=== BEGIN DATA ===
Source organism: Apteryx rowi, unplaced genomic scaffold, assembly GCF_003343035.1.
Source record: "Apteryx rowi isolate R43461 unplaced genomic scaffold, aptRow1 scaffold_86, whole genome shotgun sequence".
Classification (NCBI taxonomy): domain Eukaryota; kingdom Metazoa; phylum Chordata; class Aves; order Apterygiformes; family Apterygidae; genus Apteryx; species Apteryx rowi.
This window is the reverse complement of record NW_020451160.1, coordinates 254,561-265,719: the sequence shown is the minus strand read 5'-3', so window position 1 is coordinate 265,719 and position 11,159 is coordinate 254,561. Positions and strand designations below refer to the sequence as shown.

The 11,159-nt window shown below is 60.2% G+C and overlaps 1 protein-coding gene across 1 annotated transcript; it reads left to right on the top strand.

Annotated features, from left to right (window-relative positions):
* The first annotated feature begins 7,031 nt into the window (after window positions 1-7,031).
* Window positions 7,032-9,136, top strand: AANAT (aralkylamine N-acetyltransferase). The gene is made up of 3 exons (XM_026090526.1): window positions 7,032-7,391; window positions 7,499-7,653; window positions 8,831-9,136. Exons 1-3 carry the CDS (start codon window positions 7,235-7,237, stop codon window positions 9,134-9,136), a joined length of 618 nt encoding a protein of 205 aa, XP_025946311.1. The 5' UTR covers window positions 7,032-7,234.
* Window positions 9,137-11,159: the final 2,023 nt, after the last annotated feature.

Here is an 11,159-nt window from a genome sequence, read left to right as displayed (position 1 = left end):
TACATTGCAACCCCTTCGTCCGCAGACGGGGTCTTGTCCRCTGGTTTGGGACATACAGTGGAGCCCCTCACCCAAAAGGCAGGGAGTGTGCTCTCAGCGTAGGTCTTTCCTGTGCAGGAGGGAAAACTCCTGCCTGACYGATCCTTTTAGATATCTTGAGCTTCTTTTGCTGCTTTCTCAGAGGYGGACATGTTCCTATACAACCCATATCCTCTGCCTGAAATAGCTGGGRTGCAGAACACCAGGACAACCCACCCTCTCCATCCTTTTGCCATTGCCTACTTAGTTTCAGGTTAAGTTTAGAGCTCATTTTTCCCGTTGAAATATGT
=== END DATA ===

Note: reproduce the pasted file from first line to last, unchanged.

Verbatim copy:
Source organism: Apteryx rowi, unplaced genomic scaffold, assembly GCF_003343035.1.
Source record: "Apteryx rowi isolate R43461 unplaced genomic scaffold, aptRow1 scaffold_86, whole genome shotgun sequence".
Classification (NCBI taxonomy): domain Eukaryota; kingdom Metazoa; phylum Chordata; class Aves; order Apterygiformes; family Apterygidae; genus Apteryx; species Apteryx rowi.
This window is the reverse complement of record NW_020451160.1, coordinates 254,561-265,719: the sequence shown is the minus strand read 5'-3', so window position 1 is coordinate 265,719 and position 11,159 is coordinate 254,561. Positions and strand designations below refer to the sequence as shown.

The 11,159-nt window shown below is 60.2% G+C and overlaps 1 protein-coding gene across 1 annotated transcript; it reads left to right on the top strand.

Annotated features, from left to right (window-relative positions):
* The first annotated feature begins 7,031 nt into the window (after window positions 1-7,031).
* Window positions 7,032-9,136, top strand: AANAT (aralkylamine N-acetyltransferase). The gene is made up of 3 exons (XM_026090526.1): window positions 7,032-7,391; window positions 7,499-7,653; window positions 8,831-9,136. Exons 1-3 carry the CDS (start codon window positions 7,235-7,237, stop codon window positions 9,134-9,136), a joined length of 618 nt encoding a protein of 205 aa, XP_025946311.1. The 5' UTR covers window positions 7,032-7,234.
* Window positions 9,137-11,159: the final 2,023 nt, after the last annotated feature.

Here is an 11,159-nt window from a genome sequence, read left to right as displayed (position 1 = left end):
TACATTGCAACCCCTTCGTCCGCAGACGGGGTCTTGTCCRCTGGTTTGGGACATACAGTGGAGCCCCTCACCCAAAAGGCAGGGAGTGTGCTCTCAGCGTAGGTCTTTCCTGTGCAGGAGGGAAAACTCCTGCCTGACYGATCCTTTTAGATATCTTGAGCTTCTTTTGCTGCTTTCTCAGAGGYGGACATGTTCCTATACAACCCATATCCTCTGCCTGAAATAGCTGGGRTGCAGAACACCAGGACAACCCACCCTCTCCATCCTTTTGCCATTGCCTACTTAGTTTCAGGTTAAGTTTAGAGCTCATTTTTCCCGTTGAAATATGT